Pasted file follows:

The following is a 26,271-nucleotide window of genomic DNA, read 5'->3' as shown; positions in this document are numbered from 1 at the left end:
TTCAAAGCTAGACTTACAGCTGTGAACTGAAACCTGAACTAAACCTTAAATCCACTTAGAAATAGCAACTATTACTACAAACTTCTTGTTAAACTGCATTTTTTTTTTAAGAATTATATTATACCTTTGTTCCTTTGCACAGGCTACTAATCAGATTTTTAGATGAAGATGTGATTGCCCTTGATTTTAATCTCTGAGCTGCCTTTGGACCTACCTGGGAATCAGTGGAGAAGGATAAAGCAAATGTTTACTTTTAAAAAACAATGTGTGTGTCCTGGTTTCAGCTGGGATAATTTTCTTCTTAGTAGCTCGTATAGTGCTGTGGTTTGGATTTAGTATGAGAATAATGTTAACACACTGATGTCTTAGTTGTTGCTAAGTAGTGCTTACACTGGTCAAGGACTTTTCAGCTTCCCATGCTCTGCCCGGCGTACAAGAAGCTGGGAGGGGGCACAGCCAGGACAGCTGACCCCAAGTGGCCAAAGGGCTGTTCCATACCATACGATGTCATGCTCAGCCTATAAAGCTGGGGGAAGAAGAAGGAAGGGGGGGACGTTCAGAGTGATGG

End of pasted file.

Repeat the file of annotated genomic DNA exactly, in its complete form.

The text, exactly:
The following is a 26,271-nucleotide window of genomic DNA, read 5'->3' as shown; positions in this document are numbered from 1 at the left end:
TTCAAAGCTAGACTTACAGCTGTGAACTGAAACCTGAACTAAACCTTAAATCCACTTAGAAATAGCAACTATTACTACAAACTTCTTGTTAAACTGCATTTTTTTTTTAAGAATTATATTATACCTTTGTTCCTTTGCACAGGCTACTAATCAGATTTTTAGATGAAGATGTGATTGCCCTTGATTTTAATCTCTGAGCTGCCTTTGGACCTACCTGGGAATCAGTGGAGAAGGATAAAGCAAATGTTTACTTTTAAAAAACAATGTGTGTGTCCTGGTTTCAGCTGGGATAATTTTCTTCTTAGTAGCTCGTATAGTGCTGTGGTTTGGATTTAGTATGAGAATAATGTTAACACACTGATGTCTTAGTTGTTGCTAAGTAGTGCTTACACTGGTCAAGGACTTTTCAGCTTCCCATGCTCTGCCCGGCGTACAAGAAGCTGGGAGGGGGCACAGCCAGGACAGCTGACCCCAAGTGGCCAAAGGGCTGTTCCATACCATACGATGTCATGCTCAGCCTATAAAGCTGGGGGAAGAAGAAGGAAGGGGGGGACGTTCAGAGTGATGG